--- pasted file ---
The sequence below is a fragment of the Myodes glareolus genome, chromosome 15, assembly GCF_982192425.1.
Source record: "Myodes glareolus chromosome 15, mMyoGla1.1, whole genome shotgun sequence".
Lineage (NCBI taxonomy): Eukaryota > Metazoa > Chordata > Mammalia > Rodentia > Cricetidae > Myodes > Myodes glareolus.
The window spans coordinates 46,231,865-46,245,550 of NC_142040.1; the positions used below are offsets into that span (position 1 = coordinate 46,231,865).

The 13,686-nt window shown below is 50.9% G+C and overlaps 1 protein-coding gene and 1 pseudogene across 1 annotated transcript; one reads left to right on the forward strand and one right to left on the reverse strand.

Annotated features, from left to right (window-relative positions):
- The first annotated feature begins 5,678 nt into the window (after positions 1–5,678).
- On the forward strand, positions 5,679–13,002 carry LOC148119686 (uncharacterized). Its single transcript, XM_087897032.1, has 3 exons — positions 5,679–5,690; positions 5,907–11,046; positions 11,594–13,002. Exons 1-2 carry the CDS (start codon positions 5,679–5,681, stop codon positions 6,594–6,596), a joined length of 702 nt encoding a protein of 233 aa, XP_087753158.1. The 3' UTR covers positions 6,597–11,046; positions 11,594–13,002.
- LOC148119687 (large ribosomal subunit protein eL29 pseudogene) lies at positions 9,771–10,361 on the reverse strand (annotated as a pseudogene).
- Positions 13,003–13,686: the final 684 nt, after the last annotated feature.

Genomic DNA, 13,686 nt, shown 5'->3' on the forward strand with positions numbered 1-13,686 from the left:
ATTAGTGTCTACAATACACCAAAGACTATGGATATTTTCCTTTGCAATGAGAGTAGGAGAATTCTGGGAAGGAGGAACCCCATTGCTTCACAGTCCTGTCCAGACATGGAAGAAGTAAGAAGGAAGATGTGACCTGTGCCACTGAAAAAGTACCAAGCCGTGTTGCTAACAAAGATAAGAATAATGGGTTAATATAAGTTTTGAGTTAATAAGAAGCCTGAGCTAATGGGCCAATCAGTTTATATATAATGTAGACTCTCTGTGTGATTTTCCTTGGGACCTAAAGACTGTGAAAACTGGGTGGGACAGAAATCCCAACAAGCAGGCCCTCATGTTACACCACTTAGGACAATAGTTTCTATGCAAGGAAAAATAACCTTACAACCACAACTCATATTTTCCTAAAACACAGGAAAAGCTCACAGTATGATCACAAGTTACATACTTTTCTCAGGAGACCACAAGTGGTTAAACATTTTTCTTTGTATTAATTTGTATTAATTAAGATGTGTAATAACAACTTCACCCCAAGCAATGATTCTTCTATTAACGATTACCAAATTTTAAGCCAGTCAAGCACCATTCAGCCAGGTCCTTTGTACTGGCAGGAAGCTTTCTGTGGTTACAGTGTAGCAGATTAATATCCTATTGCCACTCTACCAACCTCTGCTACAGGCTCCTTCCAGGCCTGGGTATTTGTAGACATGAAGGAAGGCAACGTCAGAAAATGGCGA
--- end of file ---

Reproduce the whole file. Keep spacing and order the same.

The sequence below is a fragment of the Myodes glareolus genome, chromosome 15, assembly GCF_982192425.1.
Source record: "Myodes glareolus chromosome 15, mMyoGla1.1, whole genome shotgun sequence".
Lineage (NCBI taxonomy): Eukaryota > Metazoa > Chordata > Mammalia > Rodentia > Cricetidae > Myodes > Myodes glareolus.
The window spans coordinates 46,231,865-46,245,550 of NC_142040.1; the positions used below are offsets into that span (position 1 = coordinate 46,231,865).

The 13,686-nt window shown below is 50.9% G+C and overlaps 1 protein-coding gene and 1 pseudogene across 1 annotated transcript; one reads left to right on the forward strand and one right to left on the reverse strand.

Annotated features, from left to right (window-relative positions):
- The first annotated feature begins 5,678 nt into the window (after positions 1–5,678).
- On the forward strand, positions 5,679–13,002 carry LOC148119686 (uncharacterized). Its single transcript, XM_087897032.1, has 3 exons — positions 5,679–5,690; positions 5,907–11,046; positions 11,594–13,002. Exons 1-2 carry the CDS (start codon positions 5,679–5,681, stop codon positions 6,594–6,596), a joined length of 702 nt encoding a protein of 233 aa, XP_087753158.1. The 3' UTR covers positions 6,597–11,046; positions 11,594–13,002.
- LOC148119687 (large ribosomal subunit protein eL29 pseudogene) lies at positions 9,771–10,361 on the reverse strand (annotated as a pseudogene).
- Positions 13,003–13,686: the final 684 nt, after the last annotated feature.

Genomic DNA, 13,686 nt, shown 5'->3' on the forward strand with positions numbered 1-13,686 from the left:
ATTAGTGTCTACAATACACCAAAGACTATGGATATTTTCCTTTGCAATGAGAGTAGGAGAATTCTGGGAAGGAGGAACCCCATTGCTTCACAGTCCTGTCCAGACATGGAAGAAGTAAGAAGGAAGATGTGACCTGTGCCACTGAAAAAGTACCAAGCCGTGTTGCTAACAAAGATAAGAATAATGGGTTAATATAAGTTTTGAGTTAATAAGAAGCCTGAGCTAATGGGCCAATCAGTTTATATATAATGTAGACTCTCTGTGTGATTTTCCTTGGGACCTAAAGACTGTGAAAACTGGGTGGGACAGAAATCCCAACAAGCAGGCCCTCATGTTACACCACTTAGGACAATAGTTTCTATGCAAGGAAAAATAACCTTACAACCACAACTCATATTTTCCTAAAACACAGGAAAAGCTCACAGTATGATCACAAGTTACATACTTTTCTCAGGAGACCACAAGTGGTTAAACATTTTTCTTTGTATTAATTTGTATTAATTAAGATGTGTAATAACAACTTCACCCCAAGCAATGATTCTTCTATTAACGATTACCAAATTTTAAGCCAGTCAAGCACCATTCAGCCAGGTCCTTTGTACTGGCAGGAAGCTTTCTGTGGTTACAGTGTAGCAGATTAATATCCTATTGCCACTCTACCAACCTCTGCTACAGGCTCCTTCCAGGCCTGGGTATTTGTAGACATGAAGGAAGGCAACGTCAGAAAATGGCGA